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The NY Times published an op-ed Friday titled “I Don’t Need ‘Love’ Texts From My White Friends.” Here’s how it opens: “My book is coming out in a few months, and I don’t know if I’m going to be alive to see it, because I’m a black man.”
That combination of humble-bragging and self-pity gets repeated for a dozen or more paragraphs with the author repeatedly saying he’s tired of white friends texting to express their support which he sees as just a way to express guilt. He doesn’t want them to say they care about him as a person, he wants them to do something practical for the cause. And one of the things he recommends is to text their relatives and let them know they are being cut off socially and emotionally unless and until those relatives show support for “black lives.” [emphasis added]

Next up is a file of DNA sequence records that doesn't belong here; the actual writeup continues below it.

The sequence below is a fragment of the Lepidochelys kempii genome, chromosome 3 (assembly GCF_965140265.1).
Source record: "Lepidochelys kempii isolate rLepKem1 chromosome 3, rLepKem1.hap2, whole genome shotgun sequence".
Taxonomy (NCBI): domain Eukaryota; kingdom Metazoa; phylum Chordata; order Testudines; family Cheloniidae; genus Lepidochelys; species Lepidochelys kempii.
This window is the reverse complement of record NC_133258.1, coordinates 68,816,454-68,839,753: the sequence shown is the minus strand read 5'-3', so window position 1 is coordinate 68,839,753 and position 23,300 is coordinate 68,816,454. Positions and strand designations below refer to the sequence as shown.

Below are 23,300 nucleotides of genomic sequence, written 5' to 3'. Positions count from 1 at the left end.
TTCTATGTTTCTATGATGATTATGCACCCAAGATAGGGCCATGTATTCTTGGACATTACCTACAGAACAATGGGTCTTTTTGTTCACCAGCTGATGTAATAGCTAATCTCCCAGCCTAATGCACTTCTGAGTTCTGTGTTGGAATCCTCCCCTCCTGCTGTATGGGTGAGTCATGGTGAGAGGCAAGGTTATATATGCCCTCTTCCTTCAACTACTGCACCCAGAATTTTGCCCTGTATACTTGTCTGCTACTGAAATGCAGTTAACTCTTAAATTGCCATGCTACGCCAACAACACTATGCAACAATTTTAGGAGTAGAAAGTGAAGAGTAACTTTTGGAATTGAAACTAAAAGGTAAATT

So please, stop sending #love. Stop sending positive vibes. Stop sending your thoughts. Here are three suggestions on more immediately impactful things to offer instead:
Money: To funds that pay legal fees for black people who are unjustly arrested, imprisoned or killed or to black politicians running for office.
Texts: To your relatives and loved ones telling them you will not be visiting them or answering phone calls until they take significant action in supporting black lives either through protest or financial contributions.
Watch the video:
The @SenTomCotton piece reflected the view of most Republicans and ~ 1/3 of Dems. But that was seen as too extreme. OTOH, the view that grandpa should be excommunicated unless he pays money or risks getting COVID-19 at a protest is probably held by about 0.1% of Americans….
— Jonathan Kay (@jonkay) June 6, 2020
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